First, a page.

On October 24 and 25 I'm going to be in Seattle for the Pacific Northwest Drupal Summit. From my understanding, this un-conference is aimed specifically at intermediate and advanced Drupal users, so most of the topics are hitting the folks a little higher up the Drupal learning curve. There will be a whopping 4 rooms of sessions, which means that we'll have a lot of choices, and there will be a lot of people hanging out in the halls looking at the schedule, trying to figure out where to go. Perfect for me, because I love hanging out in the halls.

The Summit's web site was donated by This By Them, the same folks that did the uber-nice DrupalCamp LA site. You can see some similarities. I'm happy to see this re-purposing of a DrupalCamp web site (A full distribution and case study for the site can be found here). First of all, it saves the organizers time, and secondly it gives us attendees a familiar framework when registering, planning and voting on sessions. When we finally get a DrupalCamp Idaho off the ground, using this distribution will be a slam dunk.

There's some good topics being covered, such as deployment, Drupal 7 theming, Open Layers and SEO. I've also submitted a few sessions on AJAX development, Drupal security, themeing, and making friends. I've also been asked to do a BOF (Birds of a Feather) on the Navigate module. You can check out what sessions I've voted for by going to my profile page and clicking "My picked sessions."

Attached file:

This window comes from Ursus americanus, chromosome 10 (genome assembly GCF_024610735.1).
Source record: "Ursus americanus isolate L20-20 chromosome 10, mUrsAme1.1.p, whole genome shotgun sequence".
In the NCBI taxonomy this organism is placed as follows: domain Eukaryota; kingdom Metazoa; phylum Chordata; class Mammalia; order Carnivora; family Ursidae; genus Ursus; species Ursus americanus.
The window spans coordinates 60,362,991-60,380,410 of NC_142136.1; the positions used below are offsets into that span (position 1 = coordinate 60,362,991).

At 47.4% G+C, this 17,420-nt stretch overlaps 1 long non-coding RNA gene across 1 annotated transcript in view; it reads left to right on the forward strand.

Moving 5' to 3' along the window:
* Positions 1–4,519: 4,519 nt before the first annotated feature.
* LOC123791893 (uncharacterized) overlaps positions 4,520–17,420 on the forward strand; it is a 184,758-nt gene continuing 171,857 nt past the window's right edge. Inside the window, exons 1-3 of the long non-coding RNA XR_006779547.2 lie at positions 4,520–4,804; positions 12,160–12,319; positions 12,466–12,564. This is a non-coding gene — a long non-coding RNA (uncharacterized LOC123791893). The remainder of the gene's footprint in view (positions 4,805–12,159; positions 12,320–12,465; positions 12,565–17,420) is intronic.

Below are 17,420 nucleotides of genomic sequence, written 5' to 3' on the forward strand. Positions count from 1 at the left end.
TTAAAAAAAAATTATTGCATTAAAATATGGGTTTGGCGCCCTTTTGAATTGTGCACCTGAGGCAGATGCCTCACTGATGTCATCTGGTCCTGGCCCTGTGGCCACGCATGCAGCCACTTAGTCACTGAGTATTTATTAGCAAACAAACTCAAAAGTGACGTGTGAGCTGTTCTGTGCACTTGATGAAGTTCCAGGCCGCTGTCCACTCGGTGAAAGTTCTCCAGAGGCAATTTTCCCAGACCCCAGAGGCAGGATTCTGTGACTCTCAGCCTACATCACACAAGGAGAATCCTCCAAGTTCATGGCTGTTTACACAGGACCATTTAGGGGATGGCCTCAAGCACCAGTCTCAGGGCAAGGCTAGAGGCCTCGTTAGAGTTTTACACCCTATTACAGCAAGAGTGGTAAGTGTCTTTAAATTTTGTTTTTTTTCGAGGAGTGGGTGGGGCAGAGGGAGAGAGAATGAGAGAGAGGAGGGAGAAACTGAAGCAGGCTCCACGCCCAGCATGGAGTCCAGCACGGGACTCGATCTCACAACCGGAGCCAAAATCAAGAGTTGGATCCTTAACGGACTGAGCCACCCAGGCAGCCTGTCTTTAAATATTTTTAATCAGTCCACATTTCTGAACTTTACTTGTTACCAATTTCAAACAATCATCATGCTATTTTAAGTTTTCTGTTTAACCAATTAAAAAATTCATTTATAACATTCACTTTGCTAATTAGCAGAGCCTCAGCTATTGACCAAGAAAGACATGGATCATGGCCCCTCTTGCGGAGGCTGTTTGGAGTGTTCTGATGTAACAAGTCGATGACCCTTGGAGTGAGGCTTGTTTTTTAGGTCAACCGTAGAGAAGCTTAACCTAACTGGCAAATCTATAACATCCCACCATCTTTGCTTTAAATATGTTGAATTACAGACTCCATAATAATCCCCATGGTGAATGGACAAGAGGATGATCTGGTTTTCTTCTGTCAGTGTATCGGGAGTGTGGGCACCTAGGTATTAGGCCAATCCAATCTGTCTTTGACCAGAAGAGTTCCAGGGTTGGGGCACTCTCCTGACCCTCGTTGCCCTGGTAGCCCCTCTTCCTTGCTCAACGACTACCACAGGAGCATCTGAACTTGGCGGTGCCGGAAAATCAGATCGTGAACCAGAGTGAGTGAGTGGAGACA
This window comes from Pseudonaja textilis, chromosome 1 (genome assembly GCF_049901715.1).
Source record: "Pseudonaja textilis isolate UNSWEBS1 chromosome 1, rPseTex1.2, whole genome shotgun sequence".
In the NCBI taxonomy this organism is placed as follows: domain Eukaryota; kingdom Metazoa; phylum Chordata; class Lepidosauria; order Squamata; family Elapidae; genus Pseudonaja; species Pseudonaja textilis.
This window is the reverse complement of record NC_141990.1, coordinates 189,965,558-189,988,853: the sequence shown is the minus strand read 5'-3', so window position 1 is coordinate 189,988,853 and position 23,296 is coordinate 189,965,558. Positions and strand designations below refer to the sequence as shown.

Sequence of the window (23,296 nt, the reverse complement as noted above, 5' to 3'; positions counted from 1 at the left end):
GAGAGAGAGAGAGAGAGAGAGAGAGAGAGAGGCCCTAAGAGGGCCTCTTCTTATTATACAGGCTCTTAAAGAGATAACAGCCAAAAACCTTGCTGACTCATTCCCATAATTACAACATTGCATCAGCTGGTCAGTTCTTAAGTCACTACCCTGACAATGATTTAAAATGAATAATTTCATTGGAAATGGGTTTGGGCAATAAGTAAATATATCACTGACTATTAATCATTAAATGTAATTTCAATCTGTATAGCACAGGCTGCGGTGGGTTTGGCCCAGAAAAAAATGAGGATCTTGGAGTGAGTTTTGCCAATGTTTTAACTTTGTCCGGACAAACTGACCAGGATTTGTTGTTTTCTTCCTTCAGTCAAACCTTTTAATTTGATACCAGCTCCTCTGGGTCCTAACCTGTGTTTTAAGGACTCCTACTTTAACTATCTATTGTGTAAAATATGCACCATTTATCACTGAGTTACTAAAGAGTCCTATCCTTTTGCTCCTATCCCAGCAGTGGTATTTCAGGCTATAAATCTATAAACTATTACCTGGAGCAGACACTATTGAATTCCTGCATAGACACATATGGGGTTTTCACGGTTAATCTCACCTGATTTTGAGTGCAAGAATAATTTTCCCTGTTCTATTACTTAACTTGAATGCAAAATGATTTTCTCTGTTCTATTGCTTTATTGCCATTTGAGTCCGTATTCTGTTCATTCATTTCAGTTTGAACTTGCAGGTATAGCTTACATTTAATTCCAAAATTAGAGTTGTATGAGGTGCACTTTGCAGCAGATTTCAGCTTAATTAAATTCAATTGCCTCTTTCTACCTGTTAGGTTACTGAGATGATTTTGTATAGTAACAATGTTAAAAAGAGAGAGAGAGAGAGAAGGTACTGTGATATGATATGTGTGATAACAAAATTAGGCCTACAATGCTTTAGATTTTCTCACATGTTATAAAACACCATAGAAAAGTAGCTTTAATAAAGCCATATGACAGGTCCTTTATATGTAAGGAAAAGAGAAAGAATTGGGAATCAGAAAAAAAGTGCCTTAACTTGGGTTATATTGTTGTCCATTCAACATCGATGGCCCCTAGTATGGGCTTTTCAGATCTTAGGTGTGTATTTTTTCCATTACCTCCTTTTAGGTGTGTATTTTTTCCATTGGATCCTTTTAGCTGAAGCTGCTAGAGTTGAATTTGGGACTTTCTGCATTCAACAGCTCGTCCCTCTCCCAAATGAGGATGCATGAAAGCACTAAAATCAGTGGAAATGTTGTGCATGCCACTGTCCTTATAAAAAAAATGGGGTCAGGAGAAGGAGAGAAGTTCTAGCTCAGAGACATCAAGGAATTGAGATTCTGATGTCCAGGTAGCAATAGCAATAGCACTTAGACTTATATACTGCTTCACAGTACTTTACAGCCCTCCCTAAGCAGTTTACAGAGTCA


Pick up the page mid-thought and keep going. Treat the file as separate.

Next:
I've you're planning on attending and want to say hi, drop me a line. Look forward to seeing you there!

At DrupalCamp Colorado, Stephanie Pakrul and Jay Wolf spoke about the new module Skinr and how it relates to Panels for theming, and I left the session with a few pleasant goosebumps. For the uninitiated - as I was - Skinr is a module sponsored by Gravitek Labs which allows themes to expose style presets to blocks. The upshot is that once you create a nice style, you can allow users to apply the styles to virtually any area of a page with a couple clicks. This effectively incorporates several principles that have up until this point been applicable mostly to modules, like reuse of code, config-based changes and ... well ... general modularity. I could immediately see that this was an idea with really big potential. Even in its infancy, the Skinr module can do some pretty neat stuff.

Along these lines, Top Notch Themes did a pre-release of their new Fusion theme which incorporates Skinr functionality. The folks at TNT have really been quite genius with their positioning of the Fusion theme, and I think they have really wrapped their minds around where theming is headed over the next couple of years. Their base message is that Fusion is the only theme you'll ever need - a tall order for any one theme, and an interesting proposition. The theme is grid-based and comes in fluid or fixed 960 variety, and a plethora of styles are made available through Skinr for layout and look and feel.